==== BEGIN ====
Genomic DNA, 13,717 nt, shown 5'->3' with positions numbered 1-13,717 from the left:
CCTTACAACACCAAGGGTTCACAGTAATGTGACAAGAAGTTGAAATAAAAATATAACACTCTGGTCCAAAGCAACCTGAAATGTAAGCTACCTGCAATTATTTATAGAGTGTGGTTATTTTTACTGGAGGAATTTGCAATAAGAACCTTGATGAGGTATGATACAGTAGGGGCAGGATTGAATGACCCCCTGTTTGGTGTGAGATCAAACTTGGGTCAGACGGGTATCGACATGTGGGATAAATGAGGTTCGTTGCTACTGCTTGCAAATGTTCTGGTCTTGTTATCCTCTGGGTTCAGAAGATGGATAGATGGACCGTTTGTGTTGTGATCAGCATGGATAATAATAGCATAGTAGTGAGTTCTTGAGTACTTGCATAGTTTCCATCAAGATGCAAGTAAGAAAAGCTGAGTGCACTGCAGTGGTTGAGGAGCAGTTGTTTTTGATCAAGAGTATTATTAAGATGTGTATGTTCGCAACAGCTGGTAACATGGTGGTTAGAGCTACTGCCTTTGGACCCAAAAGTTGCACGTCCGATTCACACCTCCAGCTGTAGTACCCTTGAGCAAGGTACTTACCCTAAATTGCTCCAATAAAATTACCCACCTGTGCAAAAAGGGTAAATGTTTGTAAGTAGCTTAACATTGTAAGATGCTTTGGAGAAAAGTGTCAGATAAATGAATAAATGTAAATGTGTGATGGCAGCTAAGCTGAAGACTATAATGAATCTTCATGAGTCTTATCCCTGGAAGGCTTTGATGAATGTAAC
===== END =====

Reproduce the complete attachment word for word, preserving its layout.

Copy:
Genomic DNA, 13,717 nt, shown 5'->3' with positions numbered 1-13,717 from the left:
CCTTACAACACCAAGGGTTCACAGTAATGTGACAAGAAGTTGAAATAAAAATATAACACTCTGGTCCAAAGCAACCTGAAATGTAAGCTACCTGCAATTATTTATAGAGTGTGGTTATTTTTACTGGAGGAATTTGCAATAAGAACCTTGATGAGGTATGATACAGTAGGGGCAGGATTGAATGACCCCCTGTTTGGTGTGAGATCAAACTTGGGTCAGACGGGTATCGACATGTGGGATAAATGAGGTTCGTTGCTACTGCTTGCAAATGTTCTGGTCTTGTTATCCTCTGGGTTCAGAAGATGGATAGATGGACCGTTTGTGTTGTGATCAGCATGGATAATAATAGCATAGTAGTGAGTTCTTGAGTACTTGCATAGTTTCCATCAAGATGCAAGTAAGAAAAGCTGAGTGCACTGCAGTGGTTGAGGAGCAGTTGTTTTTGATCAAGAGTATTATTAAGATGTGTATGTTCGCAACAGCTGGTAACATGGTGGTTAGAGCTACTGCCTTTGGACCCAAAAGTTGCACGTCCGATTCACACCTCCAGCTGTAGTACCCTTGAGCAAGGTACTTACCCTAAATTGCTCCAATAAAATTACCCACCTGTGCAAAAAGGGTAAATGTTTGTAAGTAGCTTAACATTGTAAGATGCTTTGGAGAAAAGTGTCAGATAAATGAATAAATGTAAATGTGTGATGGCAGCTAAGCTGAAGACTATAATGAATCTTCATGAGTCTTATCCCTGGAAGGCTTTGATGAATGTAAC